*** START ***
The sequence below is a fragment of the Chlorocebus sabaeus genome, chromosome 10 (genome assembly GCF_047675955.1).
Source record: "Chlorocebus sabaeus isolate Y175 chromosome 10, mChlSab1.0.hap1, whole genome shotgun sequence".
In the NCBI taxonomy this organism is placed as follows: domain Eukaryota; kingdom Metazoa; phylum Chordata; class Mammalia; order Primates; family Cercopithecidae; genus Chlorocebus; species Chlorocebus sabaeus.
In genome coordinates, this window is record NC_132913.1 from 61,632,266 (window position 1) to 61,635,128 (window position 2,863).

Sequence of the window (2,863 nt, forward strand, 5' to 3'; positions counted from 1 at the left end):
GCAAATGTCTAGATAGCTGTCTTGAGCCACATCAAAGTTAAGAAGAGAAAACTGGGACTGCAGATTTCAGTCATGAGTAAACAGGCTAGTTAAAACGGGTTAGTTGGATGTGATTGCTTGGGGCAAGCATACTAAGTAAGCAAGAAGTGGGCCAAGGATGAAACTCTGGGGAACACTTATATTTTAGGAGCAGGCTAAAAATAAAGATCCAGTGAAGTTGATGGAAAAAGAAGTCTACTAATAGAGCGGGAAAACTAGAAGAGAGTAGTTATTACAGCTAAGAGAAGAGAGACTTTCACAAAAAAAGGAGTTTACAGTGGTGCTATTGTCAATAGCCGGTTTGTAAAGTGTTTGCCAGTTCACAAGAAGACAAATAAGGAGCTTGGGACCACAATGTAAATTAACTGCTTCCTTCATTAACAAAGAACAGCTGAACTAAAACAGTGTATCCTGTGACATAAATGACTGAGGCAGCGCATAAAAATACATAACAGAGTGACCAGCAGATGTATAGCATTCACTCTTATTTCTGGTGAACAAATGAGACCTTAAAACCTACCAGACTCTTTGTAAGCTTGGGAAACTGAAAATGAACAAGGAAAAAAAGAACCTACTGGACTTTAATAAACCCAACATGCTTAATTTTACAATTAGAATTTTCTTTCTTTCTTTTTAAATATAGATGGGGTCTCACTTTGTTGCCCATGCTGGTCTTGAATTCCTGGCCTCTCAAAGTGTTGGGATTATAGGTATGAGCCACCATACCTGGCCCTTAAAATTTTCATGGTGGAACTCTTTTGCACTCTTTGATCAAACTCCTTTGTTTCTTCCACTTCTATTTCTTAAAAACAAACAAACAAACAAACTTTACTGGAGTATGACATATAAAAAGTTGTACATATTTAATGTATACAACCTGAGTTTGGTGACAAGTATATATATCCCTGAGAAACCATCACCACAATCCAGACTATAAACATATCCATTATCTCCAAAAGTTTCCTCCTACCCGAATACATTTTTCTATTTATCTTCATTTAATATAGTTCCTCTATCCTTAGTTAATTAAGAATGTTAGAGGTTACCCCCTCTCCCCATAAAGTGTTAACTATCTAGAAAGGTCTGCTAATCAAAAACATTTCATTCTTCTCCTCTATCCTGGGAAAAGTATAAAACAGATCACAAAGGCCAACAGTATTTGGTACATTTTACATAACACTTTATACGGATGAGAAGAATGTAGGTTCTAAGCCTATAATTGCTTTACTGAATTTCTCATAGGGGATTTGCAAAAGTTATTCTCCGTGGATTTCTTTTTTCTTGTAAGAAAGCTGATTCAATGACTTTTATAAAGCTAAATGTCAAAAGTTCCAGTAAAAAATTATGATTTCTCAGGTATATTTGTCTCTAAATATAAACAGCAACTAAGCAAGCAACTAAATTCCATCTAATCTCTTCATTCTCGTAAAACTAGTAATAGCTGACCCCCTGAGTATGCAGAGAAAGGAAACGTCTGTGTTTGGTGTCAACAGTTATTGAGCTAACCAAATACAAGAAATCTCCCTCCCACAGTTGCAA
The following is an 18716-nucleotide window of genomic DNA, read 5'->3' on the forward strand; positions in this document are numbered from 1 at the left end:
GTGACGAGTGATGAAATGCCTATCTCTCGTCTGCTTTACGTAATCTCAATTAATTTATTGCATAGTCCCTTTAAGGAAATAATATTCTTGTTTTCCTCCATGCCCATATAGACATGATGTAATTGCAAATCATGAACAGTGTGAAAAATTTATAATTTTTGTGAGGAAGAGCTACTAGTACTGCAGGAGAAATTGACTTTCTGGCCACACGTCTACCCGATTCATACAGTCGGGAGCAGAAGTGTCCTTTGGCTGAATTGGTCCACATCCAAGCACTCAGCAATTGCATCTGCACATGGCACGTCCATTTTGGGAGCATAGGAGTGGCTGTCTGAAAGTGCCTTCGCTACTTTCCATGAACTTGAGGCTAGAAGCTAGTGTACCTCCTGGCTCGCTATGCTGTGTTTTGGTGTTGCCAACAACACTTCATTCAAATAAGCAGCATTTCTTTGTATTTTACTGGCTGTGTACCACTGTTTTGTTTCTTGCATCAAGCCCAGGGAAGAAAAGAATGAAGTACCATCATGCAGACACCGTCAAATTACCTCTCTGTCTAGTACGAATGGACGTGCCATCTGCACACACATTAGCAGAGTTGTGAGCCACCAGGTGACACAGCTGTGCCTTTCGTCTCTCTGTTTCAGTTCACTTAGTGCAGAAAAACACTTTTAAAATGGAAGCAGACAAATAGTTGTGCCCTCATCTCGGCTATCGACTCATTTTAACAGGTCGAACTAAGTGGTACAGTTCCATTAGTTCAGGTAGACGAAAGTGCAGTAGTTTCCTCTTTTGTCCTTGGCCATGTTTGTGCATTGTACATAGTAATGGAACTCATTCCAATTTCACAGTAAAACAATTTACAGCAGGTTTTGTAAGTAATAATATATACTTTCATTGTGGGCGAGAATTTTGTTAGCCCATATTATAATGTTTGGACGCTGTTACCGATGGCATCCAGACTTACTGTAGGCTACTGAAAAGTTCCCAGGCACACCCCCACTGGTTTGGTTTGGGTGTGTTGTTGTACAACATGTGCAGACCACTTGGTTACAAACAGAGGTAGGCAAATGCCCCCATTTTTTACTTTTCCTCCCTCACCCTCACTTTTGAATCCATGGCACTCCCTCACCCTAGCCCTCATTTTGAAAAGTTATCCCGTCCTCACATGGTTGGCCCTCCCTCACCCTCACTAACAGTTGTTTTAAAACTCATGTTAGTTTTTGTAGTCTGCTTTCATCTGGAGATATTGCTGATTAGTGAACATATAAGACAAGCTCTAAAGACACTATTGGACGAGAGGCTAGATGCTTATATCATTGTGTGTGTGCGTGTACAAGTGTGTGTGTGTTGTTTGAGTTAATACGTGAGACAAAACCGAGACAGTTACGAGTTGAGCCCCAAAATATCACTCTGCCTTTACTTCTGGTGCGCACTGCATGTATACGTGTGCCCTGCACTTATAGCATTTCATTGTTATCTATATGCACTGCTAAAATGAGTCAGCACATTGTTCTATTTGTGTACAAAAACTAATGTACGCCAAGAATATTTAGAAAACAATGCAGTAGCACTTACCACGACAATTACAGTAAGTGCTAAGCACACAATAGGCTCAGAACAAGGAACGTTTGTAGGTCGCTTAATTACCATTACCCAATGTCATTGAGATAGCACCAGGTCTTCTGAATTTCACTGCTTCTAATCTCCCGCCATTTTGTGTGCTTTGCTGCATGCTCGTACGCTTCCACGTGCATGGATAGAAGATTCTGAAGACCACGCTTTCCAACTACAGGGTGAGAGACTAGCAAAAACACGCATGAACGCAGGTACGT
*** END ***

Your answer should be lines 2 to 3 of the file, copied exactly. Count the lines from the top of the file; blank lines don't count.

Source record: "Chlorocebus sabaeus isolate Y175 chromosome 10, mChlSab1.0.hap1, whole genome shotgun sequence".
In the NCBI taxonomy this organism is placed as follows: domain Eukaryota; kingdom Metazoa; phylum Chordata; class Mammalia; order Primates; family Cercopithecidae; genus Chlorocebus; species Chlorocebus sabaeus.